Over on FaceBook, I did a quick post about two small books that I put together featuring my 2012 paintings and a few dolls and pendants. The purpose of the book (in the small square version) is to take to NY later this month to give to prospective clients but I offered to have extras printed if anyone was interested. I must say, you guys overwhelmed me with your support!!! I have the lists of everyone who wanted to preorder and I have decided before I place this big order, I really need to preview the book and make sure I got it all just right. Today, I will order a copy of both books, preview them and then place the big order. So, instead of one week as I originally said, it will probably be closer to two. I hope that's ok with everyone but I'd rather give you a GREAT product than a fair product so I need that ordering/shipping time. For anyone who didn't see the post and wants on the list, the small book is 7" x 7" and $26. The larger version (which contains a few extra pictures) is 8" x 10" and $36. I wish I could do better on the pricing but this time around, that's the best deal I could find. All copies will be signed.
We spent Christmas up in New England with my husband's family. It was a lovely, relaxed time with family and friends. I found time to draw and do a little painting, as well! Here are a few things I did while lazing around and eating too much!
I'm so excited to see what 2013 will bring. Thank you all for your kindness and support this past year. I love you all! Happy New Year!
Wow, not only has Christmas gotten here with lightening speed, the entire year has truly flown by! I have stayed super busy lately. I started making my ceramic pendants at the beginning of 2012. I would love to know how many I have made since then! I'm sure I would be astounded at the number. I recently sat down to sculpt and started making pendants based on drawings in my journal (you all know how I love my idea journal!!). Here is how one turned out.
The dollies continue to evolve into their own little individual personalities. I love making them and feel like I'm sending my babies out into the world every time I make that Post Office trip!
Here are a couple of recent paintings, as well. This first one has 2 layers. The front layer is raised off the second layer, making it about 1 1/2" thick. The face and body are sculpted from epoxy clay.
The antique white areas on the painting below were made with MaryBeth Shaw's Wood Icing. I LOVE this product! I also used one of her stencils to make the design. The Wood Icing adds amazing texture. You can paint over it or leave it plain. I did a little of both, leaving the middle plain and slightly tinting the outer edges.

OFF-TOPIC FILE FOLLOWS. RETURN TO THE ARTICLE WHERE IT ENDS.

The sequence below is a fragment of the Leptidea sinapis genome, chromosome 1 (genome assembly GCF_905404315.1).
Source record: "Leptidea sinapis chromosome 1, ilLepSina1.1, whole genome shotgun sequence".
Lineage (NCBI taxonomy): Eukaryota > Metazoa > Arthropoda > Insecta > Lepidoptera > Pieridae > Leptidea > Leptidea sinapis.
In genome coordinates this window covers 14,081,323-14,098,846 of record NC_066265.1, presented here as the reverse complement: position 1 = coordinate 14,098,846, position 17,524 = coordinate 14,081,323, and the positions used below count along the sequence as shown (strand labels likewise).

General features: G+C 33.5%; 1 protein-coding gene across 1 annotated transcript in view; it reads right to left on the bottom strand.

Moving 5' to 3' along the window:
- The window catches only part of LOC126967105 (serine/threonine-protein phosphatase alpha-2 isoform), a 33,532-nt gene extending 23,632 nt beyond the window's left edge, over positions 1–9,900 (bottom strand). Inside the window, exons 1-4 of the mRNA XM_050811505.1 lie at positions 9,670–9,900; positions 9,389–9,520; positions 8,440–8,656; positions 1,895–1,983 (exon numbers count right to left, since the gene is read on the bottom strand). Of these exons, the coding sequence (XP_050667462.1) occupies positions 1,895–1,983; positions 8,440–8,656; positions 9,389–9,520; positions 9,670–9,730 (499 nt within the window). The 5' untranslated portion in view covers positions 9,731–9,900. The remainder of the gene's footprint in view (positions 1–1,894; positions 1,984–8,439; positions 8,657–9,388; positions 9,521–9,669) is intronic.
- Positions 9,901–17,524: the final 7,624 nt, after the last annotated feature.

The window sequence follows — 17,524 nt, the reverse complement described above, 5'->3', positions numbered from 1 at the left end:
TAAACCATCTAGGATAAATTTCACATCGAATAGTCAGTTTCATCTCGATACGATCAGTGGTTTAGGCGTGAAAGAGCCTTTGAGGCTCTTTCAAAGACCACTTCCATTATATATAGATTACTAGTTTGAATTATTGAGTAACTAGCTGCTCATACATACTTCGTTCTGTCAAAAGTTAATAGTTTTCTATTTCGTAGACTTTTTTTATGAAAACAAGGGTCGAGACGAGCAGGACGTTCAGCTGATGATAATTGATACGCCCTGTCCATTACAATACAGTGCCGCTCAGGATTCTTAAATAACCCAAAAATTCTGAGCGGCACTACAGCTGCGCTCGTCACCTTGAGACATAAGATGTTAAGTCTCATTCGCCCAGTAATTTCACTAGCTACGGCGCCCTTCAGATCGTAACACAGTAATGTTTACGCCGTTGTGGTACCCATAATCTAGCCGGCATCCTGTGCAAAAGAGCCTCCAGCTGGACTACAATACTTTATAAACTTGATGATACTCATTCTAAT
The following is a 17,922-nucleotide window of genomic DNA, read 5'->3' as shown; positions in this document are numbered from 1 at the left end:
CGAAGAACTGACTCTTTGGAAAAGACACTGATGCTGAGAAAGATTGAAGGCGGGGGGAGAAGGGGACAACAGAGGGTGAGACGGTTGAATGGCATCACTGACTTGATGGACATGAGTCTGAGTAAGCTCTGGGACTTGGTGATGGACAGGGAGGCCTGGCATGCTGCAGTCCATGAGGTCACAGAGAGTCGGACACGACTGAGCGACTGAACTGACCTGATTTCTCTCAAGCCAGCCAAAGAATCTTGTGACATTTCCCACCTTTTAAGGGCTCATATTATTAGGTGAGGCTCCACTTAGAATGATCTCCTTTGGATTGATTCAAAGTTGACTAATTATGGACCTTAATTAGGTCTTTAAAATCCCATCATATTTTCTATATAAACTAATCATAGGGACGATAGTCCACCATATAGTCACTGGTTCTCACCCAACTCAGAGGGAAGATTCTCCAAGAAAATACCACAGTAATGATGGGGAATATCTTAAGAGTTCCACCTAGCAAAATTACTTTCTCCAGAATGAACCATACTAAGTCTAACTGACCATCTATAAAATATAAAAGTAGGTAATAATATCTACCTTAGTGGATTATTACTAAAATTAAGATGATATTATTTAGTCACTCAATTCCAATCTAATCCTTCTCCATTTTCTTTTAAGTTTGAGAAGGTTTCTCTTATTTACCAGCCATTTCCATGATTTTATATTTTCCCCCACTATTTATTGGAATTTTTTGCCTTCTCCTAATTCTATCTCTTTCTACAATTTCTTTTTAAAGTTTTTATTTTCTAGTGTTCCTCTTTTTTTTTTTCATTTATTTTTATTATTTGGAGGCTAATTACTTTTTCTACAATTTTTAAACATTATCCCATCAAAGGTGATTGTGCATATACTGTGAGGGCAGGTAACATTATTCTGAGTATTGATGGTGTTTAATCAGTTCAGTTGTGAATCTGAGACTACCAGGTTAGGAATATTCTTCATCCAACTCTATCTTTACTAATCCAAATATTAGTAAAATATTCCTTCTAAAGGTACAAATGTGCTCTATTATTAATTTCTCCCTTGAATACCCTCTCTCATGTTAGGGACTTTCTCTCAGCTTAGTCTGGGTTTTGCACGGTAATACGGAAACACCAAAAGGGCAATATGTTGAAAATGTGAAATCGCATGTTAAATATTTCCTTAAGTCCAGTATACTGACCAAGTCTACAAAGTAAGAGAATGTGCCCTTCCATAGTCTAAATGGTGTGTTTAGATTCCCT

I hope you are all having a wonderful Christmas season. I have many more things underway to show you so I'll be seeing you soon!! Merry Christmas!
I have been neglecting my blog! I didn't realize it had been that long since I last posted. I work everyday and sometimes forget to stop long enough to take care of the "other" things!
I taught at Art Is...You in Benecia and Petaluma, CA last month. What a great, well organized, fun event it was! The student work was fantastic and it was so amazing to meet in person a lot of people whom I talk to online daily! Here are a few pictures of the student work from the various classes I taught:
Here's a much better picture of some of the dolls made during the class. This is from the lovely and talented Diana Frey's Blog.
After I returned, I was notified that I was accepted to teach at the spring 2013 event Art Is...You in Nashville. YAY!!! I will finally be teaching in my own part of the country! One of the classes will be a collaborative class with the phenominal MaryBeth Shaw! She is an amazing abstract artist with a style that is completely different than my own so it should be really fun to see how those two different sides of art come together. I will post a link when the website is updated with the information. I do know that the dates are April 2-7, 2013. I will also be teaching at Random Arts in Saluda, North Carolina in early October, 2013. More on that event soon, as well!
Here are a few new paintings completed in the past couple of weeks:
Plus new pendants and dolls:
Thank you all for checking in and I'll try to update more often. No more neglecting!
Who, me? I guess I'd say I am a painter of Ugly Girls (and sometimes, Pretty Girls!) and maker of things! I have a need to create that I just can't contain. I do something different every day. I paint, sculpt original dolls, make all sorts of fun things and teach at Artfest in Port Townsend, WA and Art-Is-You in Petaluma, CA.
As far as personal life, I have been married to a very supportive man, Ray, for over 20 years. We have 4 children (2 are grown) and 4 grandchildren. Thanks for visiting my blog!!